On March 17, 2014 the UBC Faculty Association (our faculty union) filed a grievance with UBC’s Vice Provost and Vice President Academic. The letter is currently posted online here: http://www.facultyassociation.ubc.ca/docs/news/policy81_FAgrievance.pdf  Among other things, the grievance states that the policy restrains faculty from fully exercising their rights under copyright law and that it infringes on academic freedom. On April 15, 2014, UBC denied the grievance, and from what I can tell, the issue is now going to arbitration.

On April 23, 2014, the UBC Faculty Association sent an email to its members (currently available on the front page of their website, but it will likely be replaced sometime soon) saying that they had issued a blanket “opt out” of the policy for all its members.

We heard loudly from large numbers of you that you did not agree with having to individually opt out of that policy to protect your teaching materials – and that you also objected to the administrative burden this policy has created. In response to the clear message we have received from our members, including a request for a blanket opt-out direction, we have issued such a blanket opt out on your behalf with this letter.  Consequently, your teaching materials are now protected from being appropriated by the University for its own purposes, unless you indicate clearly that your materials are to be shared.

The Faculty Association’s blanket opt out letter can be read here. It’s currently also posted online here: http://www.facultyassociation.ubc.ca/docs/news/policy81_blanketoptout.pdf

The policy has also been brought to the attention of the Canadian Association of University Teachers, which I think is an association of various faculty unions at institutions of higher education in Canada. CAUT sent a letter to the UBC President in February 2014, criticizing the policy and saying they may have to censure the UBC administration if the policy is not suspended. The university president’s response argued that CAUT’s criticisms were unjustified, and CAUT responded in May by saying that censure will be imposed on UBC in November if parts of the policy are not withdrawn by then.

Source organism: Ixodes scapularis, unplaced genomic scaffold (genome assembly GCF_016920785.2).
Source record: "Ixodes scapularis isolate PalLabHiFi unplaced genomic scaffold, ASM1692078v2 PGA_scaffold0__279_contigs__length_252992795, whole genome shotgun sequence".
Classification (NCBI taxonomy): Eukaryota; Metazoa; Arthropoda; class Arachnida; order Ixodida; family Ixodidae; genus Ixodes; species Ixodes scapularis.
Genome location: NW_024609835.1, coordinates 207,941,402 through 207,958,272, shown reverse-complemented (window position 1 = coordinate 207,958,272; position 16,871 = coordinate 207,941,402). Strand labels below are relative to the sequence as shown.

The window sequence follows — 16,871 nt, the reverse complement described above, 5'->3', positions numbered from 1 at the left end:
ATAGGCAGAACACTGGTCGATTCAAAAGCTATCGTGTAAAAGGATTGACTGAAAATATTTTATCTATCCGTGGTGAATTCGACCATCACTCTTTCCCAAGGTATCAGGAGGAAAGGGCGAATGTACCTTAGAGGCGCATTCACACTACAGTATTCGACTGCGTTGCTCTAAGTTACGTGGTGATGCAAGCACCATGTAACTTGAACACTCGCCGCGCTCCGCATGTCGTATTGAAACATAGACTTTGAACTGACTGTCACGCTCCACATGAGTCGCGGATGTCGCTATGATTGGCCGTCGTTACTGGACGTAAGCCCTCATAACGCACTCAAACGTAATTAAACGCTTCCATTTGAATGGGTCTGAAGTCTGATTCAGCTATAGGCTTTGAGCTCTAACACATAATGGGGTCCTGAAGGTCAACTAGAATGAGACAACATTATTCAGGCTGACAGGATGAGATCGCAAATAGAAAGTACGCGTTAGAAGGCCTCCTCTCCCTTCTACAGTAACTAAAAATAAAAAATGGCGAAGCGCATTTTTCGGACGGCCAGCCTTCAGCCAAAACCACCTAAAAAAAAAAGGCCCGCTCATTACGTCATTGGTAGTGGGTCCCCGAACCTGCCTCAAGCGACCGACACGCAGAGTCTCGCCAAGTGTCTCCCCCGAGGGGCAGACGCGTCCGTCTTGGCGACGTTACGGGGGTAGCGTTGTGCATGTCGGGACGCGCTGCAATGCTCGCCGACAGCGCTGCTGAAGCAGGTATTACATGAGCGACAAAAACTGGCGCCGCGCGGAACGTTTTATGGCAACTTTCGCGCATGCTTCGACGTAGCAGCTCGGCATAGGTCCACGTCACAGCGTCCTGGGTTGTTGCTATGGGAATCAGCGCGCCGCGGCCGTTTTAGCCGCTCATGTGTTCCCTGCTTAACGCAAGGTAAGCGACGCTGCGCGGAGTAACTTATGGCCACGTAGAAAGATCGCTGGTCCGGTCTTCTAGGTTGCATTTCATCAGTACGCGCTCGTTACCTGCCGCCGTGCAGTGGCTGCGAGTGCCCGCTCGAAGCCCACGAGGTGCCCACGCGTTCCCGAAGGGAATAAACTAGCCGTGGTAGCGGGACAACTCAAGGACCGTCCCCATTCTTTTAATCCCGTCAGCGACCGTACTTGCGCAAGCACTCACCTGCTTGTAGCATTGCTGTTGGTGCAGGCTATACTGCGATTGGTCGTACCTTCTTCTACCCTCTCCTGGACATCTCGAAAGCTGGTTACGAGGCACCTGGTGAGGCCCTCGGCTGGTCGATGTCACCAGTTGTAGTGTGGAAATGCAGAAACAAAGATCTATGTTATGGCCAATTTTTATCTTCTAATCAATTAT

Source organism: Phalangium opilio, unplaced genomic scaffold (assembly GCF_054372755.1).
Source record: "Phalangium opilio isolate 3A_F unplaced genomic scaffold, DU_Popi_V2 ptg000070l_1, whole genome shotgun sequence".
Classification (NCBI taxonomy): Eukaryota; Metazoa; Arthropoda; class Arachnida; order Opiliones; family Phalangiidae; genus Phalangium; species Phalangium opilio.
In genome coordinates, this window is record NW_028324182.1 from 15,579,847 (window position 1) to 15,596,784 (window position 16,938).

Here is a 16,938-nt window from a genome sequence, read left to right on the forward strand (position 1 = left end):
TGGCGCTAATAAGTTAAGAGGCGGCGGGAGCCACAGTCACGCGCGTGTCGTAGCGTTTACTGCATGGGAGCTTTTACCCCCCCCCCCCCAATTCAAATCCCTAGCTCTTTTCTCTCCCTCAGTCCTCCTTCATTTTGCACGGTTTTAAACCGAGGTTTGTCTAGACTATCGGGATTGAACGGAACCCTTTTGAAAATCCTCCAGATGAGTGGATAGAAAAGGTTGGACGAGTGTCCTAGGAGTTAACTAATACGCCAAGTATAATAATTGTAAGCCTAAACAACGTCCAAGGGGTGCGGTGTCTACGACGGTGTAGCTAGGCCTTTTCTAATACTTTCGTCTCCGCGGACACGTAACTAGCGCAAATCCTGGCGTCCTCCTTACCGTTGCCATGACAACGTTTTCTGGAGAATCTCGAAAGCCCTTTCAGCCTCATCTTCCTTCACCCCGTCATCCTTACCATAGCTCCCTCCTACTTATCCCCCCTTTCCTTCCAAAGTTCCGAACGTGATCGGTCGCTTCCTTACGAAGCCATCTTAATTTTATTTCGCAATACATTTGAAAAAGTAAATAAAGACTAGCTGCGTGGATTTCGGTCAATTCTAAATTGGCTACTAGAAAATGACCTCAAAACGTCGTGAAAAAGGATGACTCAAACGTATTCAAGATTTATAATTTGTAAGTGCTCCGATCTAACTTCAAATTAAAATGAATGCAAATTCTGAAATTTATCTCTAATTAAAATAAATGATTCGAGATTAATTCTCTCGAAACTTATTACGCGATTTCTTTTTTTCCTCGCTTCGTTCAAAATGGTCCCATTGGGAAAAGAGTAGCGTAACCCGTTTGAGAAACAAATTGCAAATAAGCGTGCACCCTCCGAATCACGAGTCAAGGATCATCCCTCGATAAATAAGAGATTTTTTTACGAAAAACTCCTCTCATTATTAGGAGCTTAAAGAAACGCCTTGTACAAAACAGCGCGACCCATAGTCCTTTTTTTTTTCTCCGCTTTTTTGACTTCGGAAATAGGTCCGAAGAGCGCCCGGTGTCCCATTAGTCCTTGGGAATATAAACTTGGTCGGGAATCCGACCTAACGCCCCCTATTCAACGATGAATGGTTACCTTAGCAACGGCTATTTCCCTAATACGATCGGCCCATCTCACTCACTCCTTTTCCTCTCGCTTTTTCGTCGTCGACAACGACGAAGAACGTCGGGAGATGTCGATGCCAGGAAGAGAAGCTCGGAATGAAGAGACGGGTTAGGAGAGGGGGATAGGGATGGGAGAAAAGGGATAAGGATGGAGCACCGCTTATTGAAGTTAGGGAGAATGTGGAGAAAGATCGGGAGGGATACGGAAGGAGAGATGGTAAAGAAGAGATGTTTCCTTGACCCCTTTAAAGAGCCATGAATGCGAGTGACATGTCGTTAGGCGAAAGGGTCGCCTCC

What went wrong


A lot, really. The following are the problems noted by the Faculty Association in various letters and emails about Policy 81. In the next post I’ll add my own concerns, specific to worries about what this policy may have done to efforts to promote open education.

Procedural problem

This is an important concern, but not one I’ll spend a lot of time on because I don’t understand it fully. The faculty union argues that the proper negotiating process was not followed in passing the policy; I THINK the problem is that the policy concerns intellectual property, and the union is arguing that, based on a precedent set in a previous arbitration case, such matters must be handled through the collective bargaining process (I’m getting this from this letter by the Faculty Association, but I could be quite wrong!).


As a friend of mine said on Twitter, no policy that requires opt-out is likely to be popular. This was one of the major complaints against the proposed policy before it was passed, I think. Many faculty members are happy to share teaching materials–indeed, a number of us (including me) make an effort to put CC licenses on most or all of them. But to mandate that once you share your teaching materials in some way (and what it means to “share” is vague…see below) you are sharing with the entire UBC community unless you opt out angered many people.